Virginia said...

well take a deep bow. These are fabulous and you were right, the eagle is a spectacular catch. Woooo eeeee1
V

Jilly said...

How fabulous! that first one is sensational. How privileged to actually see a bald eagle. Great set of photographs.

Just M said...

I love the Log. The texture is amazing!

D.C. Confidential said...

Adriana: Thanks!


VJ: Is that eagle SWEET? That just might end up being my picture of the year!


Jilly: Thanks! Bald eagle are the most majestic birds I've ever seen. If you ever get a chance to see some, do it. It's awe-inspiring.


Just M: Thank you. I like that log, too! It was just lying there, begging to be photographed.

JM said...

Stunning shots! Perfect timing to catch the eagle.

marley said...

These are some stunning photos. The first photo, with the eagle, is prize winning!

Scenic Wheaton said...

WOW! Are you back to pack your bags? Awesome shots.

D.C. Confidential said...

JM: Thanks! I had to work really hard not to spook him!


Marley: Thank you! I'm trying to figure out if there's a photography contest in which I can enter the eagle. He's pretty awesome!


Scenic: Maybe, maybe! Pretty spectacular, huh?

Bob Crowe said...

WOW, fabulous job. I'm glad you got yourself up. Deception Pass is so dramatic, especially when you are standing near the island end of the bridge. You got some good light, a bit of luck in that area. More, please.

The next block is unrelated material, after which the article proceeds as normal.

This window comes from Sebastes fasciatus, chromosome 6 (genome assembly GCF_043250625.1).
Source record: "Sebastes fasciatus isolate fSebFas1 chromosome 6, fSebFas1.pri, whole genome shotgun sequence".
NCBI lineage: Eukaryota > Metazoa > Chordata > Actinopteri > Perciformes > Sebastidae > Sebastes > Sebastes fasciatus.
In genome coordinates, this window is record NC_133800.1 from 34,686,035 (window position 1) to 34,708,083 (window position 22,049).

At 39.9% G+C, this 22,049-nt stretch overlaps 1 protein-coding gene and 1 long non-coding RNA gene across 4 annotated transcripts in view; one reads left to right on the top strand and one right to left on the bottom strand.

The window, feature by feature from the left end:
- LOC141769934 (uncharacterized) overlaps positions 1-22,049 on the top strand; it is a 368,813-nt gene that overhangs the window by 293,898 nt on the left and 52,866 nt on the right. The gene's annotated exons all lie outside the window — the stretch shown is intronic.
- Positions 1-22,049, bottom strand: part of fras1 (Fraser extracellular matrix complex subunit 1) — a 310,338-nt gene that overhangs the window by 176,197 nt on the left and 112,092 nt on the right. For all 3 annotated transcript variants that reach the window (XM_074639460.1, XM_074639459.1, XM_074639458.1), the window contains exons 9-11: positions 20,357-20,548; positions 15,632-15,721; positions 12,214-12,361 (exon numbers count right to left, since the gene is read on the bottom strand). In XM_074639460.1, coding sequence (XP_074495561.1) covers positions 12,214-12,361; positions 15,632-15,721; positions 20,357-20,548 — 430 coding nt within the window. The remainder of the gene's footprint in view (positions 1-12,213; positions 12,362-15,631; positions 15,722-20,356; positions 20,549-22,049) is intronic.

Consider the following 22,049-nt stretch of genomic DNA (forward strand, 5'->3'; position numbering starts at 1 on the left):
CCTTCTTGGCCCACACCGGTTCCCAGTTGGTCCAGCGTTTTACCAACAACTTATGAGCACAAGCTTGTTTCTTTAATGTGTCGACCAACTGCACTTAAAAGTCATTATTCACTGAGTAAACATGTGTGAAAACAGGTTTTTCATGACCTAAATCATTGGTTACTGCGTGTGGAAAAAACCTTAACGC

Tash said...

Amazing photos & so great about the eagle photo. I love the Oak Harbor shot, too.

D.C. Confidential said...

Bob: There are only so many daylight hours right now, so I figured, the sooner I got up, the better. Deception Pass was STUNNING! I was blown away by its beauty. Come back tomorrow for pictures of Langley, a sunset in Mukilteo, and night shots of Seattle.


Tash: Thanks! I'm very, very pleased with how well the eagle shot turned out.

babooshka said...

Lovely set of images but the eagle is stand out, you really captured the majesty of this hunter.

Eric Salsbery said...

I love the eagle photo. Very nicely done.
In January, I will be heading out to Farmington Bay north of Salt Lake to photograph the Bald Eagles there.
About a dozen Bald Eagles spend the winter in and around the bird refuge over the winter.

Maya said...

A lot of wonderful shots here, but I especially like the bald eagle!

D.C. Confidential said...

Babooshka: That eagle was so awesome! I'm glad I was able to capture it.


Eric: Any chance I could tag alone with you in January? I once spent a day boating on Lake Nacimiento in California and seeing bald eagles. They're so majestic.


Maya: Thanks! I'm pretty proud of that eagle shot.

Jerry Case said...

As a resident of Coupeville on Whidbey Island, I especially enjoyed the pictures. The island is loaded with deer and eagles. A friend of mine has a picture taken from his house on the beach and showing about ten eagles enjoying a fish dinner on the sand.
One minor nit - the Deception Pass bridge (a real 8th wonder of the world) does not go to the mainland - only to Fidalgo Island where Anacortes is located.